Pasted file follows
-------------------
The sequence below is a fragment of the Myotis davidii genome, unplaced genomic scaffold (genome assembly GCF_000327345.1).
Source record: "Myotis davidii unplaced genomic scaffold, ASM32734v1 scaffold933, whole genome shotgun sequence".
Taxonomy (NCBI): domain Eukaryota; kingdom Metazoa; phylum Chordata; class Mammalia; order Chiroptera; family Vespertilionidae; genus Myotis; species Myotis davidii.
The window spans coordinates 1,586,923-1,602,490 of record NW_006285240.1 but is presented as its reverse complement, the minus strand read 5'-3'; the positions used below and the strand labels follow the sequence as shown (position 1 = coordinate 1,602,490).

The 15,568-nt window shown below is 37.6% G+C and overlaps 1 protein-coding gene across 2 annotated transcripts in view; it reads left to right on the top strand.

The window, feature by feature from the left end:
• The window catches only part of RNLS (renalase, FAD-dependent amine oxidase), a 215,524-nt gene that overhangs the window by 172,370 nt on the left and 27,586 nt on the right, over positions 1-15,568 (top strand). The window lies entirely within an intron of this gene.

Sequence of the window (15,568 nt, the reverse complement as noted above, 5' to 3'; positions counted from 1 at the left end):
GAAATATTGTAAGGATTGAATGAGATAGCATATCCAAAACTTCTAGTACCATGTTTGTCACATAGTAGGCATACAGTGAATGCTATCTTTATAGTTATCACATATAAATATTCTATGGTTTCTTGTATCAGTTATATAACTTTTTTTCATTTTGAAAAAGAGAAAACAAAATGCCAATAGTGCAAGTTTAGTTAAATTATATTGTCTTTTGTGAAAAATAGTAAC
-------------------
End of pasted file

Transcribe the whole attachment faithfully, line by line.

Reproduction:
The sequence below is a fragment of the Myotis davidii genome, unplaced genomic scaffold (genome assembly GCF_000327345.1).
Source record: "Myotis davidii unplaced genomic scaffold, ASM32734v1 scaffold933, whole genome shotgun sequence".
Taxonomy (NCBI): domain Eukaryota; kingdom Metazoa; phylum Chordata; class Mammalia; order Chiroptera; family Vespertilionidae; genus Myotis; species Myotis davidii.
The window spans coordinates 1,586,923-1,602,490 of record NW_006285240.1 but is presented as its reverse complement, the minus strand read 5'-3'; the positions used below and the strand labels follow the sequence as shown (position 1 = coordinate 1,602,490).

The 15,568-nt window shown below is 37.6% G+C and overlaps 1 protein-coding gene across 2 annotated transcripts in view; it reads left to right on the top strand.

The window, feature by feature from the left end:
• The window catches only part of RNLS (renalase, FAD-dependent amine oxidase), a 215,524-nt gene that overhangs the window by 172,370 nt on the left and 27,586 nt on the right, over positions 1-15,568 (top strand). The window lies entirely within an intron of this gene.

Sequence of the window (15,568 nt, the reverse complement as noted above, 5' to 3'; positions counted from 1 at the left end):
GAAATATTGTAAGGATTGAATGAGATAGCATATCCAAAACTTCTAGTACCATGTTTGTCACATAGTAGGCATACAGTGAATGCTATCTTTATAGTTATCACATATAAATATTCTATGGTTTCTTGTATCAGTTATATAACTTTTTTTCATTTTGAAAAAGAGAAAACAAAATGCCAATAGTGCAAGTTTAGTTAAATTATATTGTCTTTTGTGAAAAATAGTAAC